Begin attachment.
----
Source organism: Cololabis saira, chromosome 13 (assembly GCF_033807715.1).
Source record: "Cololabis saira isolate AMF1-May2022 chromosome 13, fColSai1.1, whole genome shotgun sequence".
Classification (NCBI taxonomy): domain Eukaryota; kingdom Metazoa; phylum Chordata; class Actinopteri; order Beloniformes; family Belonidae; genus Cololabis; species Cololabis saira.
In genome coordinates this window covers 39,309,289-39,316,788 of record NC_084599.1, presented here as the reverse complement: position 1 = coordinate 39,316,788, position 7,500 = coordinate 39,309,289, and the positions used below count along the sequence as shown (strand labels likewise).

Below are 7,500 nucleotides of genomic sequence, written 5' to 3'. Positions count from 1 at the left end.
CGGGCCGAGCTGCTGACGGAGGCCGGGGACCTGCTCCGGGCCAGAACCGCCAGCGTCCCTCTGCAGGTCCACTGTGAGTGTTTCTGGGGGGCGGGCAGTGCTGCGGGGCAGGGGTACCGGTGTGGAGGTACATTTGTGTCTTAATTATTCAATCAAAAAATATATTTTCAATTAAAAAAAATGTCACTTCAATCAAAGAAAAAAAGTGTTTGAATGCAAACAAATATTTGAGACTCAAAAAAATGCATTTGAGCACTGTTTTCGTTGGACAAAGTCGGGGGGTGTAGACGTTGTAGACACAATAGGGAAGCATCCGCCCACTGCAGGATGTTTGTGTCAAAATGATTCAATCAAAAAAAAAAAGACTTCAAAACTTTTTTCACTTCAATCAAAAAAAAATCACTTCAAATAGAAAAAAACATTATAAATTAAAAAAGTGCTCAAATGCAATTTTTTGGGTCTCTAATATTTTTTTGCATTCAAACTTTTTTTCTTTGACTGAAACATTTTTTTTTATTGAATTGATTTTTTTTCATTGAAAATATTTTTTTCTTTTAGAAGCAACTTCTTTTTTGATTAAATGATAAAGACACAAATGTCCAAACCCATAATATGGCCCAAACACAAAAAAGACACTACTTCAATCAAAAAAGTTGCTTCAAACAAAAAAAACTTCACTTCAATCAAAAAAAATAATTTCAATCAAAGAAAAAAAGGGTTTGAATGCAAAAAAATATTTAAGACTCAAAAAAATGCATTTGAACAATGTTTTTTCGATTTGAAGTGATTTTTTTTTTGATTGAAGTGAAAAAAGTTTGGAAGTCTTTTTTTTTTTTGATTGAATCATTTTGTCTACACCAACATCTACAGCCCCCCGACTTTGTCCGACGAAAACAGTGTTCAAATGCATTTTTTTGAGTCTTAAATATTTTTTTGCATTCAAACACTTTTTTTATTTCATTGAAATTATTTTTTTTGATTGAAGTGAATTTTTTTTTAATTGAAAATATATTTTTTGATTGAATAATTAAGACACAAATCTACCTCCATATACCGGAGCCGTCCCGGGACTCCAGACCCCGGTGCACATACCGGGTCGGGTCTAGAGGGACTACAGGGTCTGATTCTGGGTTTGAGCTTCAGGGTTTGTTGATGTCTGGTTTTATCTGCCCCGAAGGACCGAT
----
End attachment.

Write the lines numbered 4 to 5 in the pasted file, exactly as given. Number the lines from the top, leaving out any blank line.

In genome coordinates this window covers 39,309,289-39,316,788 of record NC_084599.1, presented here as the reverse complement: position 1 = coordinate 39,316,788, position 7,500 = coordinate 39,309,289, and the positions used below count along the sequence as shown (strand labels likewise).

Below are 7,500 nucleotides of genomic sequence, written 5' to 3'. Positions count from 1 at the left end.